All year, I’ve been searching for a Buddy Walk to volunteer at during our travels. It’s been something I’ve been chasing since we left for our trip on a frigid January morning. Normally we let our route, our interests, and whatever is available dictate our volunteering efforts. But this was something I desperately wanted to include.
Surrounded by color-splashed rolling hills and mountains, traversing still-in-use covered bridges that span gently flowing brooks, passing farms that are a picturesque portrait of a pastoral past, we pulled into Brattleboro, Vermont on a crisp Saturday morning. Like many of the small towns that dot the Vermont landscape, it has an adorable downtown with storybook architecture and noble homes that are exactly what you’d expect of New England, all eliciting uncontrollable squeals of delight from me as I watch these images roll by from my passenger seat perch.
Here, in a small town in the southeast corner of one of the smallest states, I finally found a Buddy Walk. Queue another squeal of delight.
The Buddy Walk program, which was established in 1995 by the National Down Syndrome Society (NDSS) to promote acceptance and inclusion of people with Down syndrome, is an event that raises awareness and funds for programs that benefit people with Down syndrome and their families.
I became aware of this program because of my buddy, Jilliann. I call her Jilly-Boo. Others call her Jilly-Bean. She’s amazing, by any name!
I fell in love with her immediately (how could you not) when we first met five years ago. She was only an infant, but had already displayed so much strength in her first few months of life. She was newly enrolled at the pre-school and daycare where I worked. Her muscles had not yet developed to the point where she could safely take a bottle without all the milk dangerously rushing into her stomach. She had a nasogastric intubation and a gastric feeding tube.
Admittedly nervous, I was now learning what this all meant, and how to feed her. So much can go wrong while feeding with a tube that could cause her anything from severe discomfort to hospitalization. I felt in over my head. But then one glance at her, with her determined eyes and sweet face looking at me, and I steeled myself and was ready to learn.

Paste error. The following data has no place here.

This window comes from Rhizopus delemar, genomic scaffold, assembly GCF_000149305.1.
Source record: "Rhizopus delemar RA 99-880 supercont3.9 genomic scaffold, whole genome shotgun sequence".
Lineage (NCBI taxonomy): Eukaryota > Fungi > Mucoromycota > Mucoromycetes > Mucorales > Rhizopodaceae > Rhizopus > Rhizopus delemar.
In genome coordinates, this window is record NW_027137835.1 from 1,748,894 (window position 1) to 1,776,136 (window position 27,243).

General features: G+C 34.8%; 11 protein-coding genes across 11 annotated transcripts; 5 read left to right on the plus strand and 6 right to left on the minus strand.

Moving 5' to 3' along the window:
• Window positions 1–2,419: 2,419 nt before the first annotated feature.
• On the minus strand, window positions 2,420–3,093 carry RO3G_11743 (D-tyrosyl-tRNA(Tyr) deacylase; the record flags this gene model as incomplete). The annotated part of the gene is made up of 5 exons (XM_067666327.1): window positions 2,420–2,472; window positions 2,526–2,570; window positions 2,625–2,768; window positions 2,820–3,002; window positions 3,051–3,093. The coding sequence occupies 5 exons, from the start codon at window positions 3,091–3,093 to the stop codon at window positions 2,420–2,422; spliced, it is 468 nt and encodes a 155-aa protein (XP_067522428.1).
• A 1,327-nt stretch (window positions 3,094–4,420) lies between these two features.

Her mother, Amy, looked at me with confidence, willing to put her trust in me.
I knew I couldn’t let these two super-women, with their own boundless strength, down.
The first time I held her and fed her, I felt a bond form immediately. She changed my life. I feel joy in seeing her accomplishments and worry incessantly during her hospitalizations.
You see, children with Down Syndrome are at an increased risk for certain health problems such as heart defects, infections, and Hypotonia (poor muscle control).
Despite my concerns, I know Jilliann is a fighter. She has been facing and meeting challenges since the beginning. She was born premature, weighing only 3lb 14oz. She spent her first 26 days in the NICU. She had two heart defects and doctors warned her parents to be prepared for open heart surgery. As time went on, doctors did periodic echocardigrams and found an ever improving and strengthening heart. Finally, at the age of 2, it was determined that no surgery was needed!
Jilly also wasn’t born with a strong set of lungs. Her respiratory system was ill-equipped to fight-off infections. She’s had pneumonia 17 times. She has been hospitalized 4 different times (in addition to her NICU stay) over the course of 3 winters, each instance involving time in the ICU. Her stays have been 17, 10, 8, and 6 days, respectively. All of them have involved her coming home on oxygen support. She also had to have her tonsils taken out and during recovery, wound up with yet another bout of pneumonia.
These challenges are all-to-common for people with Down Syndrome. Fortunately, unparalleled resolve and determination are too.
I witnessed firsthand what a warrior Jilly-Boo is. She would have a physical therapist come to our school to help with her muscle tone. I tried to learn as much as I could to help with exercises throughout the day; a rigorous routine meant to strengthen her muscles. I would remind her daily that Jillian Michaels had nothing on her. Imagine having to do workouts as an infant. I find workouts confusing and detestable as an adult, and I nominally know why I’m doing them. There was many a time she let us know that she was not enjoying her workout session. I can relate. Yet each day she left me impressed with her work ethic and constant improvement.
I will never forget how proud I was to see her walking, see her signing and then talking. As a kindergartner, she loves to read and just passed her reading quiz. She loves to learn. She wants to be a teacher just like her mom. She loves to dance. She now walks in her local Buddy Walk each year. She’s sweet and a little sassy. She’s inspiring. She’s my friend; my buddy.
Back in Brattleboro, they were celebrating their 10th annual local Buddy Walk. Jim, the director of the Brattleboro Buddy Walk since it’s inception, put us to work right away, setting up tables, seats, and decorations, then assisting with sign-ups. We spent the day as seemingly the only strangers in this community. But welcomed by the locals, and honoring Jilliann, we never felt out of place. John-Michael was even offered a spot on the bowling team of Mike, one of the walk participants. If this was our home, Mike would no doubt be our newest buddy.
October is Down Syndrome Awareness month. If you do not already have someone in your life that has Down Syndrome and you don’t know much about it, please take a few minutes to educate yourself. It is not a disease or an illness. It is the presence of an extra chromosome. More importantly, it’s something we can all learn from, and we will all be better for it.